If Cameron is “potentially the best all-round prime minister of the modern era”, it’s thanks to the Coalition

by Stephen Tall on July 10, 2010

That’s the hyperbolic claim of The Guardian’s Martin Kettle:

These are still very early days. The coalition has to get through difficult votes on AV and negotiate the most difficult spending round in a generation. The economy may tank. Yet in these first weeks even opponents should concede that Cameron has played a blinder. He is showing himself as potentially the best all-round prime minister of the modern era. Labour’s hopefuls should learn from him. No doubt about it, Cameron wins this season’s political golden boot.

Wildly OTT? Yes. But it’s not completely without its justification. For example, Mr Kettle points out, rightly, one of Mr Cameron’s best moments to date:

In the last two months, nothing has become the prime minister more than his Commons statement of regret for the Bloody Sunday killings. The speech was a model, and when Cameron said, “On behalf of our country I am deeply sorry”, the applause outside Derry Guildhall almost seemed to wash away 40 years of hurt.

He also fairly points out Mr Cameron’s highly positive ratings among the public, a turnaround from the sharp decline his popularity suffered in the six months leading up to the election.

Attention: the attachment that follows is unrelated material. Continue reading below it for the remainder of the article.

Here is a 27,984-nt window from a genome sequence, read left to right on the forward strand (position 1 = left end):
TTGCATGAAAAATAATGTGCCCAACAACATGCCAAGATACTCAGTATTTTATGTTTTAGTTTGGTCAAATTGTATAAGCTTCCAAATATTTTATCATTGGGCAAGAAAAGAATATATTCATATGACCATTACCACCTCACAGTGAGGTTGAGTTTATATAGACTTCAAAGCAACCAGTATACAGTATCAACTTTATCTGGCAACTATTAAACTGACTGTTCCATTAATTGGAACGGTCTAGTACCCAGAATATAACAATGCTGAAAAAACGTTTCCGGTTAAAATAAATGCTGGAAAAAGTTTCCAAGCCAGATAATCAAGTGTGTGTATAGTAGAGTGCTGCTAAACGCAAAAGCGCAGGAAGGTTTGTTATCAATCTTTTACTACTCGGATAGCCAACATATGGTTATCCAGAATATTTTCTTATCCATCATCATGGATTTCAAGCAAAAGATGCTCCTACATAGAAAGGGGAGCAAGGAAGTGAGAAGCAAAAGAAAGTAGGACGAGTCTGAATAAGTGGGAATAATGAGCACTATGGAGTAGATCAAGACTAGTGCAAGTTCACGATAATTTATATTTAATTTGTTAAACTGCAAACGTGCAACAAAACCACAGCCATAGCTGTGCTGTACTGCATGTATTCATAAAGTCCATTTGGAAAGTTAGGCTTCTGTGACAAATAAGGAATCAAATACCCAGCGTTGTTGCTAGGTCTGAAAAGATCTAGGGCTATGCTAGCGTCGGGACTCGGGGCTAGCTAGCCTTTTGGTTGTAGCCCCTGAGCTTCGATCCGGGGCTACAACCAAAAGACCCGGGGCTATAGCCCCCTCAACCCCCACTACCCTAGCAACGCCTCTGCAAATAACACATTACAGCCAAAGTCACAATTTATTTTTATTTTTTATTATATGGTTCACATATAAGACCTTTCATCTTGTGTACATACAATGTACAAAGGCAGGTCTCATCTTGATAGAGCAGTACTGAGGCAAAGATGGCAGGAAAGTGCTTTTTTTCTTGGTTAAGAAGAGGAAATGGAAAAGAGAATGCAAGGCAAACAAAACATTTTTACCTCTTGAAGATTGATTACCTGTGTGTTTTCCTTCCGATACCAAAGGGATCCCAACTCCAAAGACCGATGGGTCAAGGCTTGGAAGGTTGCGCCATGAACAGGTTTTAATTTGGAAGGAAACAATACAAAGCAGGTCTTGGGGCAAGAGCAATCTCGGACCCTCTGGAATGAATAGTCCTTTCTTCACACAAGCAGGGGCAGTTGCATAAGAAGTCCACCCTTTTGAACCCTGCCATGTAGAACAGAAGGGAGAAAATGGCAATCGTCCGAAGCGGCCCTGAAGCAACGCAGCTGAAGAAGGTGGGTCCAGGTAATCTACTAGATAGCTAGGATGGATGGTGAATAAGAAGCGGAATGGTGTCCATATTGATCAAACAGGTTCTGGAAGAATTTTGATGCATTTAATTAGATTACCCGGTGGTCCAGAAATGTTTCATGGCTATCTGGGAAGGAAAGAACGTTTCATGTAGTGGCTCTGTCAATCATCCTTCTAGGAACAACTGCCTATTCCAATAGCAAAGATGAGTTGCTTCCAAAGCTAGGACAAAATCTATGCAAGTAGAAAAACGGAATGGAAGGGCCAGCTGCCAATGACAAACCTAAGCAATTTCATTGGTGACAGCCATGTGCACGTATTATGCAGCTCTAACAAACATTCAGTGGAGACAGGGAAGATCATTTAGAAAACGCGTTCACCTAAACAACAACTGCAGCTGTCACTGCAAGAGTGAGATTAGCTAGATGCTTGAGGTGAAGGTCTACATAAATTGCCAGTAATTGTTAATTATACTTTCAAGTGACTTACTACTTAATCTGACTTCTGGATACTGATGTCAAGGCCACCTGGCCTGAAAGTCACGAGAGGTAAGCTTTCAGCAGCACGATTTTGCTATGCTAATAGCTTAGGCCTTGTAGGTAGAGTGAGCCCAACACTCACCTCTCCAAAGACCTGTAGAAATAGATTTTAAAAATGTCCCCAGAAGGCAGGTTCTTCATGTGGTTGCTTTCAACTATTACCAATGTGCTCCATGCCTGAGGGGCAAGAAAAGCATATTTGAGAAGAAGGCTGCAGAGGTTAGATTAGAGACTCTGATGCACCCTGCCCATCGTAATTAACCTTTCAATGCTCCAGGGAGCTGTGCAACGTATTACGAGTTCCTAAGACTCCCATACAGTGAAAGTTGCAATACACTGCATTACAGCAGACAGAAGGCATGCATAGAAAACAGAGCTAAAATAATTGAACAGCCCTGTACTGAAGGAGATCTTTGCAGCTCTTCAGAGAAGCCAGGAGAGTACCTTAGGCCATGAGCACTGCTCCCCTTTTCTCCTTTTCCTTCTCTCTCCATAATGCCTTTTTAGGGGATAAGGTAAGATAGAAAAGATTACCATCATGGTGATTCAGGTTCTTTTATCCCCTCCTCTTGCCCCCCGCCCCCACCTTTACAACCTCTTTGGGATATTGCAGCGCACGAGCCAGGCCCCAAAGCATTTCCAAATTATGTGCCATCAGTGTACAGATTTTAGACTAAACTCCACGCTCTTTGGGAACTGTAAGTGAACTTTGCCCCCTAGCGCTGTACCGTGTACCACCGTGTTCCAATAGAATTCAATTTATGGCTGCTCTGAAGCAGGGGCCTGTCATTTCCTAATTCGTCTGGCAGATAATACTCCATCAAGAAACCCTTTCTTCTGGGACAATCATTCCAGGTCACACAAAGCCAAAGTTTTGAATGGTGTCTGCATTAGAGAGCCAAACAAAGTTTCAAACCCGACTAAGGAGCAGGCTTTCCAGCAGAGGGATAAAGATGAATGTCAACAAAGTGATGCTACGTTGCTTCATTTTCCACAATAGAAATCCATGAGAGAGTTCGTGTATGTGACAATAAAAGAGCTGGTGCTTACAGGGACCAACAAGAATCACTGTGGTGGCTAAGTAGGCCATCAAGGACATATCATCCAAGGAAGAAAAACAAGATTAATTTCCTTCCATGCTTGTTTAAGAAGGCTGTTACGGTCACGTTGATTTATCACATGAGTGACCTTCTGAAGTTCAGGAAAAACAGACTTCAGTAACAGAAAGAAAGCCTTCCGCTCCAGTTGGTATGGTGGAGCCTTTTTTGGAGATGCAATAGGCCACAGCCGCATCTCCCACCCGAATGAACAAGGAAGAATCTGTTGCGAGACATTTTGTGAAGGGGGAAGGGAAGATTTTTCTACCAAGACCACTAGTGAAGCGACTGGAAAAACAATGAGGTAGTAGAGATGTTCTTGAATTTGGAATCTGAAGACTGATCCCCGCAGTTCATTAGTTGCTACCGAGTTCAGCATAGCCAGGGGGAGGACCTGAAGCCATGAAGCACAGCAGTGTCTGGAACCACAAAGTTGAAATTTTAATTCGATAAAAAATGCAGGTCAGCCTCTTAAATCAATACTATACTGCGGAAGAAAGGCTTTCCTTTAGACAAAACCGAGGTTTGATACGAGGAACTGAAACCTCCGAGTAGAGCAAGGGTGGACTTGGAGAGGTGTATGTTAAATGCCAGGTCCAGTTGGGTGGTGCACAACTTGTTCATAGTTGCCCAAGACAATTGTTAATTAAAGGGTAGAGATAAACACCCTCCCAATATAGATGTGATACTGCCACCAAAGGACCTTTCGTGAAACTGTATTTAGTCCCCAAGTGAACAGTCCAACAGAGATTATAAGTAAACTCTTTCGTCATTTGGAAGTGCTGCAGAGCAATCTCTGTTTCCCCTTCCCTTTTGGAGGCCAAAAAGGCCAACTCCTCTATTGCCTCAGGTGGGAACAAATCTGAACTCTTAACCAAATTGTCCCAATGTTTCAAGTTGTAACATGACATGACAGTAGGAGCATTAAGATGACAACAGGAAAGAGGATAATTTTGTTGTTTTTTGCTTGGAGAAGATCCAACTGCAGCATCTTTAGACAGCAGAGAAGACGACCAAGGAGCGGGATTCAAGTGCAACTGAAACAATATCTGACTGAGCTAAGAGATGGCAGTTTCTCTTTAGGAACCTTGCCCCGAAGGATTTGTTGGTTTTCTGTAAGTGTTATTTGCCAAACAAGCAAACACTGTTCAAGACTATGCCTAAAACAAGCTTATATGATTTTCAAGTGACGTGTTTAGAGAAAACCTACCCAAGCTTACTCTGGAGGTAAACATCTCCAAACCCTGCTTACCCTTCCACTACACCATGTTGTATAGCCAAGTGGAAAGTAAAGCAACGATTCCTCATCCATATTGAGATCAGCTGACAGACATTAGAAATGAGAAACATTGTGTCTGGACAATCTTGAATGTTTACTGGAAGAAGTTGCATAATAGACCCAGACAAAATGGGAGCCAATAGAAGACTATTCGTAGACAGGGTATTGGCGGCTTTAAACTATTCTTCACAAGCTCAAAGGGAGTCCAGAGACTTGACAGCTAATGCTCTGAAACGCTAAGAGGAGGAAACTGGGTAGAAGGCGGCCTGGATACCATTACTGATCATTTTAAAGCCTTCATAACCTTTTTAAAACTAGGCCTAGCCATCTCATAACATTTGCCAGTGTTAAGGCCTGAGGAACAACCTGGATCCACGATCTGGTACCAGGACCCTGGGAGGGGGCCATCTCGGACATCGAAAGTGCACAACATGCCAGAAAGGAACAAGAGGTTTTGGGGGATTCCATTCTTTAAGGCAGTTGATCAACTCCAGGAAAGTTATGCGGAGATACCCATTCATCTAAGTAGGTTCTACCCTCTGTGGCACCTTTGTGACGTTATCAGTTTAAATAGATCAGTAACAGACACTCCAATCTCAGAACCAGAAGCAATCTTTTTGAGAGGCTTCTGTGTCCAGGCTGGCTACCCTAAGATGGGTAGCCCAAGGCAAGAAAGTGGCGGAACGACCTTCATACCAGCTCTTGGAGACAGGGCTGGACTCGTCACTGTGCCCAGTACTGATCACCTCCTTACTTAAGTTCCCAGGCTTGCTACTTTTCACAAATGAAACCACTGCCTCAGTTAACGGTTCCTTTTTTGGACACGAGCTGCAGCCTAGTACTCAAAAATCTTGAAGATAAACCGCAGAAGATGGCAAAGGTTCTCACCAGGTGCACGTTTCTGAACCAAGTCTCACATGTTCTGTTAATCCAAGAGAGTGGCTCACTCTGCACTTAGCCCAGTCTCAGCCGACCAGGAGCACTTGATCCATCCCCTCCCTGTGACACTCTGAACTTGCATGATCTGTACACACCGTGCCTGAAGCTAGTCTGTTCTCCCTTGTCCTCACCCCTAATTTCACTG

There are, I suspect, two key explanations for Mr Cameron’s high public approval since becoming Prime Minsiter.

First, there’s the gravitas which is bestowed upon the holder of the office merely by taking up its mantle – after all, even Gordon Brown enjoyed three months of ‘Not Flash, Just Gordon’ honeymoon before reality set in. Mr Cameron is still a novelty, and the British people are going to give him a fair crack of the whip.

And, secondly, Mr Cameron is performing well, comporting himself into an object lesson in popular pragmatism. As, more surprisingy, is his deputy-in-all-but-name William Hague, much to the distress of the uber-right-wing ConservativeHome.

Perhaps Mr Cameron would have been just as good a Prime Minister (to date) if the Tories had won a majority. Perhaps … but I strongly doubt it. What is making Mr Cameron a good Prime Minister (to date) is that he is a coalition Prime Minister. He is not having to tack to the right to keep his extremist MPs happy, but rather he is having to tack to the centre to keep the Lib Dems happy.

I suspect it suits his temperament better, but that’s not why he’s doing it. He’s doing it because he has to, because that is what the British public voted for.

Consciously or not, deliberately or not, David Cameron’s responsible performance as Prime Minister (to date) is a function of coalition government. Before he casts his vote against moving to a fairer voting system, Mr Cameron should consider carefully whether his place in the history books wouldn’t be rather better served by continuing as a coalition Prime Minister.